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Denyce Graves Gala to Launch 5th DeMain Season with MSO
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When the house lights go down Saturday evening at the Oscar Mayer Theater, music director John DeMain will mount the podium and launch the Madison Symphony Orchestra's fifth season under his leadership. The occasion will also mark the MSO's salute to Wisconsin's Sesquicentennial. "It's a gala-style program," DeMain says, "opening with Schumann's Manfred overture, written in 1848, the year Wisconsin joined the Union, and winding up with the world premiere of Michael Torke's Jasper, commissioned jointly by the Milwaukee and Madison Symphony Orchestras. In between, we have the fast-rising star Denyce Graves in arias from Carmen by Bizet and Samson et Dalila by St. Saëns, as well as additional works."

Gala concerts are as a rule showcase events, designed to let soloists and orchestra members strut their stuff a bit before an audience that's ready to have a rousing good time. Though there's no major symphony on this program and the focus is on displaying the performers' talents, there is plenty of solid musical substance here. Based on other Torke works I've heard and DeMain's comments about the new score, Jasper will reflect the multifaceted nature of jasper the mineral, offering a cascade of gleaming sparks, the interplay of many musical lights. And while the Carmen arias will reveal the excitement and defiant passion of that opera's title character, it's hard to imagine an audience not melting under the extraordinary beauty of Dalila's "Amour, viens aider" and "Mon coeur s'ouvre à ta voix," two of the most seductively appealing lyrical moments in all of opera.

Graves has sung both Carmen and Samson at the Met and elsewhere, to great critical acclaim. A native of Washington, DC, her star has risen with amazing speed. She is certainly on the move, as I discovered when I reached her cell phone as she sped by car from a gala concert in to a record signing in Orlando, Florida. Asked what her hopes and aspirations are, Graves laughs and says, "As exciting as it is, I want more than just opera, not that that isn't wonderful. I'm looking forward to all sorts of less glamorous but also rewarding things, for instance a new house and at some point becoming a mother. I've learned that you have to go for what you want, to take full responsibility right from the start, so that's what I'm doing."

Graves studied singing in Germany, got an undergraduate degree from Oberlin and did her graduate studies at the New England Conservatory in Boston. She then auditioned for the Houston Grand Opera, where DeMain was artistic director, and was hired on the spot. Since then she's been on the fast track in opera, with three roles at the Met to her credit plus recitals, recordings and television appearances. She sounds secure and confident, and, I would say, completely down to earth. "My credo," she says, "is that absolutely everything should be an acclaimation of who you are and what you want to be; everything you do or touch must reflect this commitment."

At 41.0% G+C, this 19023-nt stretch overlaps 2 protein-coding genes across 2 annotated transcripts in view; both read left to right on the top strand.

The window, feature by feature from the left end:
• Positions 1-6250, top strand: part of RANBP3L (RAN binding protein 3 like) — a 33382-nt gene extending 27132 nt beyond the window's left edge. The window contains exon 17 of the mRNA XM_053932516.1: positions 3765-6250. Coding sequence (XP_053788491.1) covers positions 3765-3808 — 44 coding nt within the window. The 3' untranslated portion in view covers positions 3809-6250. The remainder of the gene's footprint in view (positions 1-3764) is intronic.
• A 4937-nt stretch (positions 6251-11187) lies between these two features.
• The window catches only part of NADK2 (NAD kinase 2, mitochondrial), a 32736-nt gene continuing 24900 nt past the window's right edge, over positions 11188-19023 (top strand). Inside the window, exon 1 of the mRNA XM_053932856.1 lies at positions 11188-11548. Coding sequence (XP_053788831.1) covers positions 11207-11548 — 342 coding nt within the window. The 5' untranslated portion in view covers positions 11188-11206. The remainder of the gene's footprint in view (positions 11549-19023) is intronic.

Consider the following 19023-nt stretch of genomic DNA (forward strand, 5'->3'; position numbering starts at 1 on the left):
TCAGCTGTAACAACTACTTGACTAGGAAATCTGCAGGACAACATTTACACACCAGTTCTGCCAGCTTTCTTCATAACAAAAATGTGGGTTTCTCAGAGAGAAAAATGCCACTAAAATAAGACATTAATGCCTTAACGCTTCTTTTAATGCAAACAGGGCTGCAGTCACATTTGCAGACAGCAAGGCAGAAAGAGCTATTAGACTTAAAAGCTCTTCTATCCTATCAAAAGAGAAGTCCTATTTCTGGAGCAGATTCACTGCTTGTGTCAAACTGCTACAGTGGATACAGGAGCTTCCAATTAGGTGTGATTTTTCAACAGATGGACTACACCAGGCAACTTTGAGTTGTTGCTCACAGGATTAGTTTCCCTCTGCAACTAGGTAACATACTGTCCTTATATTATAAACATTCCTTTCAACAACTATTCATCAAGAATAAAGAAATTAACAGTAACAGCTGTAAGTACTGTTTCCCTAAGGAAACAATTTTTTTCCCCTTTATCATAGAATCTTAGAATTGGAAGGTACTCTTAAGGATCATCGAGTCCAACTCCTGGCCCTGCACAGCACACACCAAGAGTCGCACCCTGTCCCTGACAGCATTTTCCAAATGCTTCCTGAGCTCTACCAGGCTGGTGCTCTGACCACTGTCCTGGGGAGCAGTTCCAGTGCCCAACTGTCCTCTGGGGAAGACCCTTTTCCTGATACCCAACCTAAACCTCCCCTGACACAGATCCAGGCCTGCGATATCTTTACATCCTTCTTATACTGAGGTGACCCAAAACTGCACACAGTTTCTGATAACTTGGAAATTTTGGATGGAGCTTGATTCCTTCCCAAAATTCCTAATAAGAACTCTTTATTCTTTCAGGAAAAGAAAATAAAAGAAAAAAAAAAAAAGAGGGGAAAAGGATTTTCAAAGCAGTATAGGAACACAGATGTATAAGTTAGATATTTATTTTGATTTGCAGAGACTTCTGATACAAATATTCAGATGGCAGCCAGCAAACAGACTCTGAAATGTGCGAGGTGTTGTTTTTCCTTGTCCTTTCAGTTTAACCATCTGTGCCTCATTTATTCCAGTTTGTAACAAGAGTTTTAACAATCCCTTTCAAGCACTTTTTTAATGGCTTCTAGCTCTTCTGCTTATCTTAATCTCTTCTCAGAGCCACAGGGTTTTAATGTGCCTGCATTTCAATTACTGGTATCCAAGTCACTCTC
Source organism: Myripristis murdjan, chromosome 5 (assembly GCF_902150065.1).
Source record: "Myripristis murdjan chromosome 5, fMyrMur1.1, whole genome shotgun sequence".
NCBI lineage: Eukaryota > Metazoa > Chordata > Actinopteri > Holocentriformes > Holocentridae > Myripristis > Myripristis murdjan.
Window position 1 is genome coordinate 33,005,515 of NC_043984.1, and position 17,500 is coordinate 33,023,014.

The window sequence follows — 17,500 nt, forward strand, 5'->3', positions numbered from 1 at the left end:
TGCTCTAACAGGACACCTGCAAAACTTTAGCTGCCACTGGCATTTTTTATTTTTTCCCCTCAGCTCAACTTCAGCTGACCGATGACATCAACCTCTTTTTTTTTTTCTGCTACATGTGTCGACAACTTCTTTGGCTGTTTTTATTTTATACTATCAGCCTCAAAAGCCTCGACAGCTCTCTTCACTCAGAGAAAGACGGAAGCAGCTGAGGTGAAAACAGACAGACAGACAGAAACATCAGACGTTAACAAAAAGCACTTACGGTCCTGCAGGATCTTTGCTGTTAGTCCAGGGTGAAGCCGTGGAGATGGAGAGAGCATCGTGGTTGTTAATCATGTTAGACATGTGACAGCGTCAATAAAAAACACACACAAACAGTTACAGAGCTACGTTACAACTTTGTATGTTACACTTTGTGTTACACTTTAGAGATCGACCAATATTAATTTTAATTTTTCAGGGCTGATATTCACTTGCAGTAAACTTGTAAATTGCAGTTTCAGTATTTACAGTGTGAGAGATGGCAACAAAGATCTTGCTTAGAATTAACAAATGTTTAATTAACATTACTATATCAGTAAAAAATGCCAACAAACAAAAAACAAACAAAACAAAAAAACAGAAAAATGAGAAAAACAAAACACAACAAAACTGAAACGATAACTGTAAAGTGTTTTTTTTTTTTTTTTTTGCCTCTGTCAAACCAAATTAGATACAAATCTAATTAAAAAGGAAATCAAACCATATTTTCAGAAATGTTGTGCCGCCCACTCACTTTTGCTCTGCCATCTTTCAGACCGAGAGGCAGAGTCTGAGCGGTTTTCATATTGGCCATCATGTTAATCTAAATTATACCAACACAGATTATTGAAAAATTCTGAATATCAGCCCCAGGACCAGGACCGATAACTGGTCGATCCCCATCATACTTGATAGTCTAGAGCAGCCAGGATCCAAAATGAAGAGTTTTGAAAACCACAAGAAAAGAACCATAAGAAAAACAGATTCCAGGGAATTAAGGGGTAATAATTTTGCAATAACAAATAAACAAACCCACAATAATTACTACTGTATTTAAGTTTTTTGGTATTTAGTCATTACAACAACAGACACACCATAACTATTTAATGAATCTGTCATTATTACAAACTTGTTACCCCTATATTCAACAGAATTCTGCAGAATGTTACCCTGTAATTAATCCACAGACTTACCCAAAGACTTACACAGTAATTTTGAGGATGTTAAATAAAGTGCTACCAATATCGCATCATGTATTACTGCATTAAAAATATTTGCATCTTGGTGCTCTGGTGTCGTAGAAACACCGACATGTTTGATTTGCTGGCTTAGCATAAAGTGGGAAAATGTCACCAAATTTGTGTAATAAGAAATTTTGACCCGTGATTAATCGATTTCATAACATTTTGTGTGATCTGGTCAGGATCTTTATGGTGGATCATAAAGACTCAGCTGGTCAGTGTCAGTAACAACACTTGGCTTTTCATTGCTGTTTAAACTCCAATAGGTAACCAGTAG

Such ideas certainly mesh well with DeMain's own philosophy. The MSO has existed for half of Wisconsin's 150 years. Since taking the helm in 1994, DeMain has steadily moved toward ambitious goals for the orchestra, for the local community and for himself personally. It seems to me the beginning transitional phase is now complete, and the course ahead is steady growth within the local scene's parameters. "My approach has not been to produce results by being dictatorial," he says. "Rather, we have a lot of good musicians here, so the orchestra and I have worked together to let the collective intelligence emerge. I expect a lot from them, and they strive to meet that expectation. That sets me free to express my own views of any given work, and when this is received well by an audience that understands what's we're doing, the result is very satisfying."

The remainder of the schedule for the season provides ample opportunity to develop this approach further. One of the key organizing principles for this season is a retrospective of masterpieces from the first half of the 20th century, which includes on the October program continuing the MSO's Mahler cycle with the 5th Symphony, an extraordinarily demanding work that is technically and musically beyond what the ensemble could have undertaken not so long ago. The retrospective survey will be extended and complemented by a collaboration with the Madison Art Center in a chamber-music and art lecture series.

All in all, the direction is forward-looking and progressive, oriented toward greater enrichment of the area's cultural life. The upbeat, glittering character of the opening concert, it seems to me, signals an ongoing celebration of expanding potentials in our musical life, promising still greater rewards. Continuing strong support for the MSO suggests that the community is going hand-in-hand with this commitment.

Isthmus, September, 1998
Copyright 1998 Jess Anderson




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